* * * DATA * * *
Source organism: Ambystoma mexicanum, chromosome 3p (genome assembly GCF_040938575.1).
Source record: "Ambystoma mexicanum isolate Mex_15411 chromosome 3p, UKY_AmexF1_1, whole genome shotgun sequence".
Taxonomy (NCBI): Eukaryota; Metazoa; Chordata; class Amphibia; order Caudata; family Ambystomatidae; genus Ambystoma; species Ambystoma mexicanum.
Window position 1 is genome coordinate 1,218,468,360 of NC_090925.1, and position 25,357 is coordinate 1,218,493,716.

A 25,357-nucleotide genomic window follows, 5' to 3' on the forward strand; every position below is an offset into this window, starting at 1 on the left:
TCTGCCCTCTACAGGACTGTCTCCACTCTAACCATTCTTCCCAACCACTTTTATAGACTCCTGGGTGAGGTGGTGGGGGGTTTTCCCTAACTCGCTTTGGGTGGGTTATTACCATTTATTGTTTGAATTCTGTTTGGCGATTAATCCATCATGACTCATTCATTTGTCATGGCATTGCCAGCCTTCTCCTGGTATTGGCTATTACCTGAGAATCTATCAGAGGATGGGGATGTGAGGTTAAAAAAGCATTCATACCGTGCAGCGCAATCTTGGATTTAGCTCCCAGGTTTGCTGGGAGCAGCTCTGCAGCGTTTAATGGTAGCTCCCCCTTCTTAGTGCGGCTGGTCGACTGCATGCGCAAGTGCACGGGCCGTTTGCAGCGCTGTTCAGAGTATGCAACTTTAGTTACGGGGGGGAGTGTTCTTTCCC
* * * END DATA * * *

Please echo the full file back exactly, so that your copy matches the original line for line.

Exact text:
Source organism: Ambystoma mexicanum, chromosome 3p (genome assembly GCF_040938575.1).
Source record: "Ambystoma mexicanum isolate Mex_15411 chromosome 3p, UKY_AmexF1_1, whole genome shotgun sequence".
Taxonomy (NCBI): Eukaryota; Metazoa; Chordata; class Amphibia; order Caudata; family Ambystomatidae; genus Ambystoma; species Ambystoma mexicanum.
Window position 1 is genome coordinate 1,218,468,360 of NC_090925.1, and position 25,357 is coordinate 1,218,493,716.

A 25,357-nucleotide genomic window follows, 5' to 3' on the forward strand; every position below is an offset into this window, starting at 1 on the left:
TCTGCCCTCTACAGGACTGTCTCCACTCTAACCATTCTTCCCAACCACTTTTATAGACTCCTGGGTGAGGTGGTGGGGGGTTTTCCCTAACTCGCTTTGGGTGGGTTATTACCATTTATTGTTTGAATTCTGTTTGGCGATTAATCCATCATGACTCATTCATTTGTCATGGCATTGCCAGCCTTCTCCTGGTATTGGCTATTACCTGAGAATCTATCAGAGGATGGGGATGTGAGGTTAAAAAAGCATTCATACCGTGCAGCGCAATCTTGGATTTAGCTCCCAGGTTTGCTGGGAGCAGCTCTGCAGCGTTTAATGGTAGCTCCCCCTTCTTAGTGCGGCTGGTCGACTGCATGCGCAAGTGCACGGGCCGTTTGCAGCGCTGTTCAGAGTATGCAACTTTAGTTACGGGGGGGAGTGTTCTTTCCC